According to Inflammation Factor, Inflammation scores are as follows:
200 or higher Strongly anti-inflammatory
101 to 200 Moderately anti-inflammatory
0 to 100 Mildly anti-inflammatory
-1 to -100 Mildly inflammatory
-101 to 200 Moderately inflammatory
-201 or lower Strongly inflammatory
and so, according to Inflammation Factor:
Turkey, breast, roasted 3 ounces -104 (Generally you might have 3 times that)
Pork sausage, cooked 3 ounces -86
Stuffing, bread, from mix 1 ounce -6
Ham, spiral cut, roasted 3 ounces -39
Cranberry sauce 1/2 cup -177
Potatoes, mashed 1/2 cup -69
Pie, pumpkin, commercial 1 ounce -26
Cake, fruit 1 ounce -69
Pie, apple 1 ounce -36
Chocolate, dark 1 ounce -76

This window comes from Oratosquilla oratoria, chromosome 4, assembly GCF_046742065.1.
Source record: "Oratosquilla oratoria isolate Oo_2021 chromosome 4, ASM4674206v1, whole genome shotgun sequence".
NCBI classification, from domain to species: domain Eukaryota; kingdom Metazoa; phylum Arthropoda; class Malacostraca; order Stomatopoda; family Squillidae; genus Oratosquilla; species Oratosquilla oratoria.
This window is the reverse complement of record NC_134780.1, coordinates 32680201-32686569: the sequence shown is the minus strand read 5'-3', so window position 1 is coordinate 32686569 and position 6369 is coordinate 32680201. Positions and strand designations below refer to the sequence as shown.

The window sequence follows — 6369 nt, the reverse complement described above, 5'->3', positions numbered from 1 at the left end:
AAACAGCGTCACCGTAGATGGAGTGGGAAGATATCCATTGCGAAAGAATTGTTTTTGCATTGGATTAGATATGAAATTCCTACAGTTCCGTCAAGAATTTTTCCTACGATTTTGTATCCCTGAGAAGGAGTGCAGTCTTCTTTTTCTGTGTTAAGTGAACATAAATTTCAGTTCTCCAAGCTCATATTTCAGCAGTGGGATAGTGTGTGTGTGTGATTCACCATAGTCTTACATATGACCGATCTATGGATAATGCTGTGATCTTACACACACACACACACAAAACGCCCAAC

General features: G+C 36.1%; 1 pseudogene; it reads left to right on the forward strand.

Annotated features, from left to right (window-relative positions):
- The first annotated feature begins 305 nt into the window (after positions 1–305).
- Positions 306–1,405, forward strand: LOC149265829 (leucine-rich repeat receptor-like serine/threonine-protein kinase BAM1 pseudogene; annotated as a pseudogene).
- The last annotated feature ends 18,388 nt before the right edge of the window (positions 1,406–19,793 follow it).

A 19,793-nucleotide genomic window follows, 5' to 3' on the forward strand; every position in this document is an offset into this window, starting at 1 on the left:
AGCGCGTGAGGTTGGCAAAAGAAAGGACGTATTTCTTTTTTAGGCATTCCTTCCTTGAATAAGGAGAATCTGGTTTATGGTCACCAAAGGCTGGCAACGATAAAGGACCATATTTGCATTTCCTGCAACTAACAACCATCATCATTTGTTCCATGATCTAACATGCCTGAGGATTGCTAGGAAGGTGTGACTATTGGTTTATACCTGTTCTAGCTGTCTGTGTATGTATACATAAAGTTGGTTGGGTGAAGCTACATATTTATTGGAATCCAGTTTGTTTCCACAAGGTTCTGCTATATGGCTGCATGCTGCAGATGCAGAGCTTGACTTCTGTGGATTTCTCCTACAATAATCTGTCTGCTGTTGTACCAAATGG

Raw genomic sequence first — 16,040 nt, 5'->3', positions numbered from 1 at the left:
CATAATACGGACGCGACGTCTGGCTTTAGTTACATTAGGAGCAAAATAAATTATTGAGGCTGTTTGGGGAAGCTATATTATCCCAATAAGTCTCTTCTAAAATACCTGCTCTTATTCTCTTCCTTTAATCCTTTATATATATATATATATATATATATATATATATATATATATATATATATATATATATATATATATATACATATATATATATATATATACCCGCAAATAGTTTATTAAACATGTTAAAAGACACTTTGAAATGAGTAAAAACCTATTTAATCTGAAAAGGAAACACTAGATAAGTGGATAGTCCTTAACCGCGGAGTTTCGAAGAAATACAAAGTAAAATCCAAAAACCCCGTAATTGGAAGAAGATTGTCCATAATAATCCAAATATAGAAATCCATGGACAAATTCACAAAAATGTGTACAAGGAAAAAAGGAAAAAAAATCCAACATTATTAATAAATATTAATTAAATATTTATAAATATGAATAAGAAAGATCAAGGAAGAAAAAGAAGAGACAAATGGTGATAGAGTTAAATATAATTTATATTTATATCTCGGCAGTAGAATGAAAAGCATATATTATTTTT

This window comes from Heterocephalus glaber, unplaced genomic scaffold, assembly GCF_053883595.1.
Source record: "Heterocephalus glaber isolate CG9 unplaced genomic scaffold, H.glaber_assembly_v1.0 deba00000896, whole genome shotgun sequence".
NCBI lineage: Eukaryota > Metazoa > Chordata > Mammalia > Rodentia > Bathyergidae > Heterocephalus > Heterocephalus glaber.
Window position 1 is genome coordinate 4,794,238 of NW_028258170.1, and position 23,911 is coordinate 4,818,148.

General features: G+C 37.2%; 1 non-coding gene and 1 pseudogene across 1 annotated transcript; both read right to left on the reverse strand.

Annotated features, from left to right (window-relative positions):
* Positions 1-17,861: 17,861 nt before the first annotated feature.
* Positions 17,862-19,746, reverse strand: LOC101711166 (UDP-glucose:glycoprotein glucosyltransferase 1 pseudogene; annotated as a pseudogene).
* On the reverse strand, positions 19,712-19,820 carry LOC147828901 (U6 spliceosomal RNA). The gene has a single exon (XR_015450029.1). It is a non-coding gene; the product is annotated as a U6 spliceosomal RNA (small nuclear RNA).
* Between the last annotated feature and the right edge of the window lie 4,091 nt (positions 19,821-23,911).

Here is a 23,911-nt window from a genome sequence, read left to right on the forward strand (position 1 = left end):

Bread sticks, plain 1 ounce -79
Coffee, brewed 8 ounces 1
Cola 8 ounces -28
Basically, this possible Thanksgiving dinner has many inflammatory foods. Move the servings into real proportions and your batting well over 1000 in the inflammatory scale. Your body’s auto-immune system is working on high and your heart and arteries are beating rapidly. Thanksgiving and Inflammation might bring you to the edge of having a heart attack or a stroke.
Each year heart attacks kill more than 150,000 Americans, nearly half of them women. Many aren’t fatal if you seek a cardiologic check-up and follow a diet and exercise program. Exercise cuts inflammation that simultaneously reduces your risk of heart disease as well as many types of cancer. Walk 30 min recreationally every day at minimum-with more vigorous/longer exercise as advised by your doctor.
Extra belly fat is an inflammation factory-actually churning out inflammatory chemicals that wreak havoc elsewhere.